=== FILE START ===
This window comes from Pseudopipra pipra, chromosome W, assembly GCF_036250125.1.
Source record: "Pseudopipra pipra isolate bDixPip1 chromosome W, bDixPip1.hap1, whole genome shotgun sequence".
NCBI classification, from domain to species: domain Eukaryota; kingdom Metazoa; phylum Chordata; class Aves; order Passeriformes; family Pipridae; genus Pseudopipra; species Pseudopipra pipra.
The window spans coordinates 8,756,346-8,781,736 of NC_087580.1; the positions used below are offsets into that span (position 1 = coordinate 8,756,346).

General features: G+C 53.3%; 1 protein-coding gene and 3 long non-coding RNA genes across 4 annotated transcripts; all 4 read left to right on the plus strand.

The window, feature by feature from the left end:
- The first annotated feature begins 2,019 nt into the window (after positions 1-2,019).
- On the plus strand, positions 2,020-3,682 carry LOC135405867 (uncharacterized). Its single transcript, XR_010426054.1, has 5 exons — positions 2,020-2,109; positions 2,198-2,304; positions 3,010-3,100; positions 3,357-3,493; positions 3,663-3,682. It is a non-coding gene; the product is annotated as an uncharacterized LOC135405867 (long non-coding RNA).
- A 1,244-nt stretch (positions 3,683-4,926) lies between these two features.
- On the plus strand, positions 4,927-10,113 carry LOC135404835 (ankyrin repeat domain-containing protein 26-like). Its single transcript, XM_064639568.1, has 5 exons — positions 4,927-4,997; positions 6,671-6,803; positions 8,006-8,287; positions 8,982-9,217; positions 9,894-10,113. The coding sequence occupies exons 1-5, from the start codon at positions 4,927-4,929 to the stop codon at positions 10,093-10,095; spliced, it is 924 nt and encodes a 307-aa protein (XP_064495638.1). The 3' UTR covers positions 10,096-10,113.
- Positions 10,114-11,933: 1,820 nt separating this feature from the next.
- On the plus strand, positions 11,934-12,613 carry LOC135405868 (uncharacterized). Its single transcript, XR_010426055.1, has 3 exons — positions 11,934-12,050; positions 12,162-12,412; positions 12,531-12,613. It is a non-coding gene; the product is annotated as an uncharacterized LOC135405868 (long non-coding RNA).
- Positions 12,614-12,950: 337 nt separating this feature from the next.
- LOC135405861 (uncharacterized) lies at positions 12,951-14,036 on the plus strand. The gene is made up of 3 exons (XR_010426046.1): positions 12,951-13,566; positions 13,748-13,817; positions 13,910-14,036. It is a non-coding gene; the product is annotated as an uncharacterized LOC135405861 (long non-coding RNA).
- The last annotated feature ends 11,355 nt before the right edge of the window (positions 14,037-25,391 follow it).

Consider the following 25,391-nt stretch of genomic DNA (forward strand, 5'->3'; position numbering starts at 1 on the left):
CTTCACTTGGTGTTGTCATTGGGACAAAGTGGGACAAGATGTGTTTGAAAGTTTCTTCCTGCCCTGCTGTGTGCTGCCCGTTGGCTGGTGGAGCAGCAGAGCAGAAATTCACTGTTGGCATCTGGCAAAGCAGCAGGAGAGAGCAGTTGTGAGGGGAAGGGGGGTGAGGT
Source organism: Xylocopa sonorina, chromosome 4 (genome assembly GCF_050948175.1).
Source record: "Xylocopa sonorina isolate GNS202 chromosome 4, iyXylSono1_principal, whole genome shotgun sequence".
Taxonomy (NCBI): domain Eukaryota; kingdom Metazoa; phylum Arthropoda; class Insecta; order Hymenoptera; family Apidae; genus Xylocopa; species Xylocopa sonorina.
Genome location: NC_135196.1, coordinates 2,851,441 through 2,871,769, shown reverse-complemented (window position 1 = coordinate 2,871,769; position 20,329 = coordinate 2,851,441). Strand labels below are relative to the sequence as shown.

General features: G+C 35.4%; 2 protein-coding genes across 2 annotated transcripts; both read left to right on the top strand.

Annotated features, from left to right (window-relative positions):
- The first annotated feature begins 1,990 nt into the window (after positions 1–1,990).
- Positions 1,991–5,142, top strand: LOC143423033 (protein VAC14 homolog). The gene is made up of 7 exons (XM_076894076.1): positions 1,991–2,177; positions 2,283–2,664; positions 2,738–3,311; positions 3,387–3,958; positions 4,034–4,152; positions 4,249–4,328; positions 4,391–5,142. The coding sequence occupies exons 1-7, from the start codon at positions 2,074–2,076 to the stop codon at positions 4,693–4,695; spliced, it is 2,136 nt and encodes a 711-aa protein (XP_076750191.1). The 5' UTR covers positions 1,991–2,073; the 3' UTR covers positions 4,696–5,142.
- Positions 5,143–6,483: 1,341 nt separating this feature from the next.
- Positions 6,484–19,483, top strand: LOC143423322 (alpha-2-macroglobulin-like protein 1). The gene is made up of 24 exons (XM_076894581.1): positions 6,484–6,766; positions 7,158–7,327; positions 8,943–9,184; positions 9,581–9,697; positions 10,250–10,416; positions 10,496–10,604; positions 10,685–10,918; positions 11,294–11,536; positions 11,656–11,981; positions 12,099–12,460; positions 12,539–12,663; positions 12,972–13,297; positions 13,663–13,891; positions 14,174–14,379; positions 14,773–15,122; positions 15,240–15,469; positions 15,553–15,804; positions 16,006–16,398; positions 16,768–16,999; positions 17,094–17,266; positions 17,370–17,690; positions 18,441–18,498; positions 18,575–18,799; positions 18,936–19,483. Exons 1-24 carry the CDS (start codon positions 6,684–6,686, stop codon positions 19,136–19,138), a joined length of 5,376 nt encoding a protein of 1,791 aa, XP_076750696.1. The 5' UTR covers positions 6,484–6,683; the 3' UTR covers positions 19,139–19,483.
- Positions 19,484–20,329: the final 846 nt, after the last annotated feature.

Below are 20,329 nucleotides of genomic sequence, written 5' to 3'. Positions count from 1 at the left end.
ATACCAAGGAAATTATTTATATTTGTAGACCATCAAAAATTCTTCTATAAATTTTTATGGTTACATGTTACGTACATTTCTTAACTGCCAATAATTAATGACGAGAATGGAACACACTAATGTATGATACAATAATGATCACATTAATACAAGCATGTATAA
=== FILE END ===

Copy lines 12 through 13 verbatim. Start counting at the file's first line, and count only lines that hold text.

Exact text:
- On the plus strand, positions 11,934-12,613 carry LOC135405868 (uncharacterized). Its single transcript, XR_010426055.1, has 3 exons — positions 11,934-12,050; positions 12,162-12,412; positions 12,531-12,613. It is a non-coding gene; the product is annotated as an uncharacterized LOC135405868 (long non-coding RNA).
- Positions 12,614-12,950: 337 nt separating this feature from the next.